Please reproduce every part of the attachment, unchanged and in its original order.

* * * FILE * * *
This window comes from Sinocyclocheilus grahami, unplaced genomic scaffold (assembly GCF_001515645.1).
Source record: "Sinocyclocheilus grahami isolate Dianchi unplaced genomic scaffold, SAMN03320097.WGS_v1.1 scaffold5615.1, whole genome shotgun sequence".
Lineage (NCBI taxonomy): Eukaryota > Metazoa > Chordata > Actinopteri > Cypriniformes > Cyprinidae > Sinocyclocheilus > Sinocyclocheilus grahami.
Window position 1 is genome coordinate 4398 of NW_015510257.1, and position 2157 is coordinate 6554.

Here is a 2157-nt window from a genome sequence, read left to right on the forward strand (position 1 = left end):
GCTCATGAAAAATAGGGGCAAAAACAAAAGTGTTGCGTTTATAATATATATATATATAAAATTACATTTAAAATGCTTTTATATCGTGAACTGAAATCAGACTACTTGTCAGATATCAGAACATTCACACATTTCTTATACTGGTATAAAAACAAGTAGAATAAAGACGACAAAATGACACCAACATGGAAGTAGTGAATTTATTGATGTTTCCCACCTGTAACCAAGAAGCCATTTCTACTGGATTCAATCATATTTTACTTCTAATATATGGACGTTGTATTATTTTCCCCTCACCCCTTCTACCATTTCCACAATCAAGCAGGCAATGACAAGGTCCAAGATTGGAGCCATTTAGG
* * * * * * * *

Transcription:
This window comes from Sinocyclocheilus grahami, unplaced genomic scaffold (assembly GCF_001515645.1).
Source record: "Sinocyclocheilus grahami isolate Dianchi unplaced genomic scaffold, SAMN03320097.WGS_v1.1 scaffold5615.1, whole genome shotgun sequence".
Lineage (NCBI taxonomy): Eukaryota > Metazoa > Chordata > Actinopteri > Cypriniformes > Cyprinidae > Sinocyclocheilus > Sinocyclocheilus grahami.
Window position 1 is genome coordinate 4398 of NW_015510257.1, and position 2157 is coordinate 6554.

Here is a 2157-nt window from a genome sequence, read left to right on the forward strand (position 1 = left end):
GCTCATGAAAAATAGGGGCAAAAACAAAAGTGTTGCGTTTATAATATATATATATATAAAATTACATTTAAAATGCTTTTATATCGTGAACTGAAATCAGACTACTTGTCAGATATCAGAACATTCACACATTTCTTATACTGGTATAAAAACAAGTAGAATAAAGACGACAAAATGACACCAACATGGAAGTAGTGAATTTATTGATGTTTCCCACCTGTAACCAAGAAGCCATTTCTACTGGATTCAATCATATTTTACTTCTAATATATGGACGTTGTATTATTTTCCCCTCACCCCTTCTACCATTTCCACAATCAAGCAGGCAATGACAAGGTCCAAGATTGGAGCCATTTAGG